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COLUMN: Literary cocktail book serves the parched bookworm



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"Tequila Mockingbird: Cocktails with a Literary Twist" was written by Tim Federle. It was published in 2013. Clark Gudas

What’s the best way to read all of “Paradise Lost” or “The Brothers Karamazov?” Listen to the audio book? Read an abridged version?

Tim Federle’s “Tequila Mockingbird: Cocktails with a Literary Twist” contains an interesting solution — cocktails.

The 2013 release is the first in a line of literary and film-inspired cocktail recipe books. Each drink is titled after the name of a literary work, such as “Brave New Swirled” and “A Midsummer Night’s Beam,” and each comes with a correlating recipe.

For example, “One Hundred Beers of Solitude,” based on the novel “One Hundred Years of Solitude” by Gabriel Garcia Márquez, has a lemonade base, due to the yellow and gold imagery Márquez uses throughout the novel.

A relief is that many of drinks don't call for intense, highly specific ingredients. Though "Drankenstein" required melon liqueur, this is unusual and most cocktails draw from a common collection of liquor, beer and wines college students would be familiar with. Smaller ingredients, such as mint, club soda or frozen lemonade, are easy to grab on your next grocery run or excluded altogether if one is feeling too lazy to follow the recipe to the letter.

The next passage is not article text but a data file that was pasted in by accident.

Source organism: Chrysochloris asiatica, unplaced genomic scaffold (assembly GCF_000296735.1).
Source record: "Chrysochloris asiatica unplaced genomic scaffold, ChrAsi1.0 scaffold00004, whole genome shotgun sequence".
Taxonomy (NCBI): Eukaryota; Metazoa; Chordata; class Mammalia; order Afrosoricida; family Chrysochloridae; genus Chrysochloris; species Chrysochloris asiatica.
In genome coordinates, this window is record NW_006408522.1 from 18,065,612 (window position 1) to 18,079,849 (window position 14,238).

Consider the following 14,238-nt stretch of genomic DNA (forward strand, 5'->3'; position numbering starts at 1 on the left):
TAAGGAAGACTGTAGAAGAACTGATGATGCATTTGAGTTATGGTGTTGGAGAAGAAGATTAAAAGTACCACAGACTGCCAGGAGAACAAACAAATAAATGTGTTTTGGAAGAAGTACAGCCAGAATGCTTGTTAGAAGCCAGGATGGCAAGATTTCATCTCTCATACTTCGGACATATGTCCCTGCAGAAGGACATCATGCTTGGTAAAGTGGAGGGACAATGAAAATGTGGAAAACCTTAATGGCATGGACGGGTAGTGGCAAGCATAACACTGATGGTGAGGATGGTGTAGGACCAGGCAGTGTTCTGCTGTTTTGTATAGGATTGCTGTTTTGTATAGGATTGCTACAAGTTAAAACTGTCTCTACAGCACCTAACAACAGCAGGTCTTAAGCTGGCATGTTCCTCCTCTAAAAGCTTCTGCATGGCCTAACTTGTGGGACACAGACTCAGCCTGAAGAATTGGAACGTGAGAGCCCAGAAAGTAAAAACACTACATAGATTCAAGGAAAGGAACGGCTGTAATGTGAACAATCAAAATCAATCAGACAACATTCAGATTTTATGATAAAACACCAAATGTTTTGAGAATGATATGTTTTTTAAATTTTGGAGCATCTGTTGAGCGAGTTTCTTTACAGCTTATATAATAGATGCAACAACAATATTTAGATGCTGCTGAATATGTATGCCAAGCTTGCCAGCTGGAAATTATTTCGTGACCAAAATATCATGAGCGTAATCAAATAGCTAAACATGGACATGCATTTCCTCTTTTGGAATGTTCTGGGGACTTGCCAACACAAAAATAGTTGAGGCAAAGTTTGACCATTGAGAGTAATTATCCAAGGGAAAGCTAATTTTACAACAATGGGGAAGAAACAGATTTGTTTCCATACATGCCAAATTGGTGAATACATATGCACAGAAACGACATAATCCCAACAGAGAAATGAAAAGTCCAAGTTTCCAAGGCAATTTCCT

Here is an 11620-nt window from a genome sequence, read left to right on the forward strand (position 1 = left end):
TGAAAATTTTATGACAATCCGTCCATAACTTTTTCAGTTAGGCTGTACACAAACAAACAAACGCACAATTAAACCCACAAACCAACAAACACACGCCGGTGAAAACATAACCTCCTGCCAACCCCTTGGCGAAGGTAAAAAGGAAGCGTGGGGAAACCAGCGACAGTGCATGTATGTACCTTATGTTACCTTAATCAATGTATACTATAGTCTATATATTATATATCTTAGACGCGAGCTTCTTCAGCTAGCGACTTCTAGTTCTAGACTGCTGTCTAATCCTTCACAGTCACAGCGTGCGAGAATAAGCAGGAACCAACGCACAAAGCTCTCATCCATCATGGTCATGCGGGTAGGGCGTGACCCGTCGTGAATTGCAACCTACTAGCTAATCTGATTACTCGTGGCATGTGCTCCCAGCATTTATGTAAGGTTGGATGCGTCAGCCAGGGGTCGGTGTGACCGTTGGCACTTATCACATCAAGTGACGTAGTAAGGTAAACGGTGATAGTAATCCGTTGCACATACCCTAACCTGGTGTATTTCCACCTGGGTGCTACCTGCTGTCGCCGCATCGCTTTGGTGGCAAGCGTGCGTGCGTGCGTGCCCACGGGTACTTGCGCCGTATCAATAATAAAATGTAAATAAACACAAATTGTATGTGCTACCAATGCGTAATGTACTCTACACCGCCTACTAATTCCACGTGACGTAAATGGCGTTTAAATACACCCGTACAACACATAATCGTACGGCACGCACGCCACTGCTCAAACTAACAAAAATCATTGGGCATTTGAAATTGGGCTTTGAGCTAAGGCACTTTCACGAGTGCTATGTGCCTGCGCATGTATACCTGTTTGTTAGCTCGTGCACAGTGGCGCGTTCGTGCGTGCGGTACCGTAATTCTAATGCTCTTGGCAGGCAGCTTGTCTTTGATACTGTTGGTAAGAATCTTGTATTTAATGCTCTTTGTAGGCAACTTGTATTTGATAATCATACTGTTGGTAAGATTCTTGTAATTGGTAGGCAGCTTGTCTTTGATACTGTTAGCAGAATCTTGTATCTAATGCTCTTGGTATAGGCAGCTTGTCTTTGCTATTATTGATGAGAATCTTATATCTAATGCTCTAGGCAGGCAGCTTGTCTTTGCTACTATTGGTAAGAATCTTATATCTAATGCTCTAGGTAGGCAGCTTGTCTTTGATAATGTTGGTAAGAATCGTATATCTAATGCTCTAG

Grab a book, mix a drink and cozy up by the fireplace. Here is a sample of Federle’s recipes to help get you through the majority of “Moby Dick” that has nothing to do with narrative.

Drankenstein

Based on the modern perception of Frankenstein that emerged from Mary Shelley’s 1818 novel “Frankenstein,” this drink delivers a sweet and carbonated shock to the system. Like Shelley’s Creature, the drink’s mellow body reflects the naiveté of the world’s beauty, and the horrible realization we are all lost to it. Become alive, and in the meantime, learn who Frankenstein really is.

1 ounce melon liqueur

1 ounce tequila

1 12-ounce can club soda

Combine in a highball glass with ice.

The Pitcher of Dorian Grey Goose

Oscar Wilde's "The Picture of Dorian Gray" is a classic novel of youth and immortality. Students, with this crisp, bright cocktail, you can hold on to the dwindling days of youth, beauty and irresponsibility before the horrendous weight of reality comes crashing terribly down. Your liver will age, but you’ll be young forever, right?

(Makes 8 drinks)

10 sprigs fresh mint, washed

1 12-ounce can frozen lemonade concentrate

2 cups vodka (Federle recommends Grey Goose, for a bourgeoisie flavor on brand for the likes of Wilde)

Cucumber for garnish

Tear the mint and place it in a pitcher. Add the lemonade concentrate and stir until thawed. Pour in the vodka and 3 cups cold water, stir. Serve over ice, garnish with cucumber. Live in eternal youth.

If these recipes don't sate your appetite for novel-inspired drinks, Federle's next literature-inspired recipe book, "Are You There God? It's Me, Margarita: More Cocktails with a Literary Twist" is a must read.

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